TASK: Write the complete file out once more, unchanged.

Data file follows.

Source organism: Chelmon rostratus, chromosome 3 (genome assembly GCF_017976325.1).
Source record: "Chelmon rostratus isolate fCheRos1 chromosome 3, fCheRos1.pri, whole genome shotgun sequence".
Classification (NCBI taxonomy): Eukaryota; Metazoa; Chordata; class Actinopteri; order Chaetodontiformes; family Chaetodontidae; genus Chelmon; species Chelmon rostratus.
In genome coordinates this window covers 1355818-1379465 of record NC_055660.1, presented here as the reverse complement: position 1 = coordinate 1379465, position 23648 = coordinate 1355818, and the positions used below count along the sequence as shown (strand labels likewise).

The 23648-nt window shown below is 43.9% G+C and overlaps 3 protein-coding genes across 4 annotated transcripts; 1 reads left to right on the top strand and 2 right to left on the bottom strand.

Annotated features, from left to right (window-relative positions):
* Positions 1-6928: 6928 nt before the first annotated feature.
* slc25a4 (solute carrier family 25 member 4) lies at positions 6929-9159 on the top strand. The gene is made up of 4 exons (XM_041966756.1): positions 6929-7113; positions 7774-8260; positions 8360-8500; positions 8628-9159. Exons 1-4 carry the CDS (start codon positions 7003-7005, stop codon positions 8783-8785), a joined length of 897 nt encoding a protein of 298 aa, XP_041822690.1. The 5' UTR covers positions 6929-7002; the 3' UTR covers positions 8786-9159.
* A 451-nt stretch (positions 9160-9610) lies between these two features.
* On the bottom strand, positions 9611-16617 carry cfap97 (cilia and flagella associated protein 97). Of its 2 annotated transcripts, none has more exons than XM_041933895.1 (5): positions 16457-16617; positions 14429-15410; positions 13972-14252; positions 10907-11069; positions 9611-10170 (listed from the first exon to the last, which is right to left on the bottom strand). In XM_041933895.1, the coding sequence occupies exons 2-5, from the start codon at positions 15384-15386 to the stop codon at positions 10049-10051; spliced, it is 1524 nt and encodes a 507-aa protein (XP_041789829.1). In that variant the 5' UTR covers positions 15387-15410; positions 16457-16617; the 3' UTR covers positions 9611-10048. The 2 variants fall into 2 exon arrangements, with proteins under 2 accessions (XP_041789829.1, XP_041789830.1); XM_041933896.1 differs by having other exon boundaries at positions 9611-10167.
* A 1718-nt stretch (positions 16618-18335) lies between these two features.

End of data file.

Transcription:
Source organism: Chelmon rostratus, chromosome 3 (genome assembly GCF_017976325.1).
Source record: "Chelmon rostratus isolate fCheRos1 chromosome 3, fCheRos1.pri, whole genome shotgun sequence".
Classification (NCBI taxonomy): Eukaryota; Metazoa; Chordata; class Actinopteri; order Chaetodontiformes; family Chaetodontidae; genus Chelmon; species Chelmon rostratus.
In genome coordinates this window covers 1355818-1379465 of record NC_055660.1, presented here as the reverse complement: position 1 = coordinate 1379465, position 23648 = coordinate 1355818, and the positions used below count along the sequence as shown (strand labels likewise).

The 23648-nt window shown below is 43.9% G+C and overlaps 3 protein-coding genes across 4 annotated transcripts; 1 reads left to right on the top strand and 2 right to left on the bottom strand.

Annotated features, from left to right (window-relative positions):
* Positions 1-6928: 6928 nt before the first annotated feature.
* slc25a4 (solute carrier family 25 member 4) lies at positions 6929-9159 on the top strand. The gene is made up of 4 exons (XM_041966756.1): positions 6929-7113; positions 7774-8260; positions 8360-8500; positions 8628-9159. Exons 1-4 carry the CDS (start codon positions 7003-7005, stop codon positions 8783-8785), a joined length of 897 nt encoding a protein of 298 aa, XP_041822690.1. The 5' UTR covers positions 6929-7002; the 3' UTR covers positions 8786-9159.
* A 451-nt stretch (positions 9160-9610) lies between these two features.
* On the bottom strand, positions 9611-16617 carry cfap97 (cilia and flagella associated protein 97). Of its 2 annotated transcripts, none has more exons than XM_041933895.1 (5): positions 16457-16617; positions 14429-15410; positions 13972-14252; positions 10907-11069; positions 9611-10170 (listed from the first exon to the last, which is right to left on the bottom strand). In XM_041933895.1, the coding sequence occupies exons 2-5, from the start codon at positions 15384-15386 to the stop codon at positions 10049-10051; spliced, it is 1524 nt and encodes a 507-aa protein (XP_041789829.1). In that variant the 5' UTR covers positions 15387-15410; positions 16457-16617; the 3' UTR covers positions 9611-10048. The 2 variants fall into 2 exon arrangements, with proteins under 2 accessions (XP_041789829.1, XP_041789830.1); XM_041933896.1 differs by having other exon boundaries at positions 9611-10167.
* A 1718-nt stretch (positions 16618-18335) lies between these two features.